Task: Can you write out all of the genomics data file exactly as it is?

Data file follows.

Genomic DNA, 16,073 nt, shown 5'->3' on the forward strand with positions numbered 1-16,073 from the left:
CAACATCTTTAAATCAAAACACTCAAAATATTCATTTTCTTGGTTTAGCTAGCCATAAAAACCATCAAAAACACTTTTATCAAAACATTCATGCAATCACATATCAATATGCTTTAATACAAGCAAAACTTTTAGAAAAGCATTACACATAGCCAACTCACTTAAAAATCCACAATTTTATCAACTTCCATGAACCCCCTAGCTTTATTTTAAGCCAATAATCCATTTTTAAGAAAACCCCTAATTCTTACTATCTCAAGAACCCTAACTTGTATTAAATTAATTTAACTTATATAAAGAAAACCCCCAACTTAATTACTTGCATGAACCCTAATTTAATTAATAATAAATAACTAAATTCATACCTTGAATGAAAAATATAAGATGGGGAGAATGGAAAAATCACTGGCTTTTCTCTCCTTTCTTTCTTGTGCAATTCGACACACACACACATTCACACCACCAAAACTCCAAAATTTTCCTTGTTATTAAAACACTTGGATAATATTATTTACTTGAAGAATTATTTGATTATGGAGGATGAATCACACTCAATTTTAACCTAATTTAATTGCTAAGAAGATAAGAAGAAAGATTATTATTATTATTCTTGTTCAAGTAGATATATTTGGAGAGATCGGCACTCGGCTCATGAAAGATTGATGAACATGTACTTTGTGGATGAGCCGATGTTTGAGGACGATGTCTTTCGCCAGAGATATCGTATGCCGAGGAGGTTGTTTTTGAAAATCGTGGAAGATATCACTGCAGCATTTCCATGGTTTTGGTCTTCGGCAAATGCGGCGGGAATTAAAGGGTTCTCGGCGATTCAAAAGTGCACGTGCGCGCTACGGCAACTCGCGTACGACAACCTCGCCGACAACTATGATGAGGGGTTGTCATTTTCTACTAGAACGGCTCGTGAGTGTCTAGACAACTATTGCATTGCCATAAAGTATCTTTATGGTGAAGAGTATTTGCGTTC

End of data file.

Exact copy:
Genomic DNA, 16,073 nt, shown 5'->3' on the forward strand with positions numbered 1-16,073 from the left:
CAACATCTTTAAATCAAAACACTCAAAATATTCATTTTCTTGGTTTAGCTAGCCATAAAAACCATCAAAAACACTTTTATCAAAACATTCATGCAATCACATATCAATATGCTTTAATACAAGCAAAACTTTTAGAAAAGCATTACACATAGCCAACTCACTTAAAAATCCACAATTTTATCAACTTCCATGAACCCCCTAGCTTTATTTTAAGCCAATAATCCATTTTTAAGAAAACCCCTAATTCTTACTATCTCAAGAACCCTAACTTGTATTAAATTAATTTAACTTATATAAAGAAAACCCCCAACTTAATTACTTGCATGAACCCTAATTTAATTAATAATAAATAACTAAATTCATACCTTGAATGAAAAATATAAGATGGGGAGAATGGAAAAATCACTGGCTTTTCTCTCCTTTCTTTCTTGTGCAATTCGACACACACACACATTCACACCACCAAAACTCCAAAATTTTCCTTGTTATTAAAACACTTGGATAATATTATTTACTTGAAGAATTATTTGATTATGGAGGATGAATCACACTCAATTTTAACCTAATTTAATTGCTAAGAAGATAAGAAGAAAGATTATTATTATTATTCTTGTTCAAGTAGATATATTTGGAGAGATCGGCACTCGGCTCATGAAAGATTGATGAACATGTACTTTGTGGATGAGCCGATGTTTGAGGACGATGTCTTTCGCCAGAGATATCGTATGCCGAGGAGGTTGTTTTTGAAAATCGTGGAAGATATCACTGCAGCATTTCCATGGTTTTGGTCTTCGGCAAATGCGGCGGGAATTAAAGGGTTCTCGGCGATTCAAAAGTGCACGTGCGCGCTACGGCAACTCGCGTACGACAACCTCGCCGACAACTATGATGAGGGGTTGTCATTTTCTACTAGAACGGCTCGTGAGTGTCTAGACAACTATTGCATTGCCATAAAGTATCTTTATGGTGAAGAGTATTTGCGTTC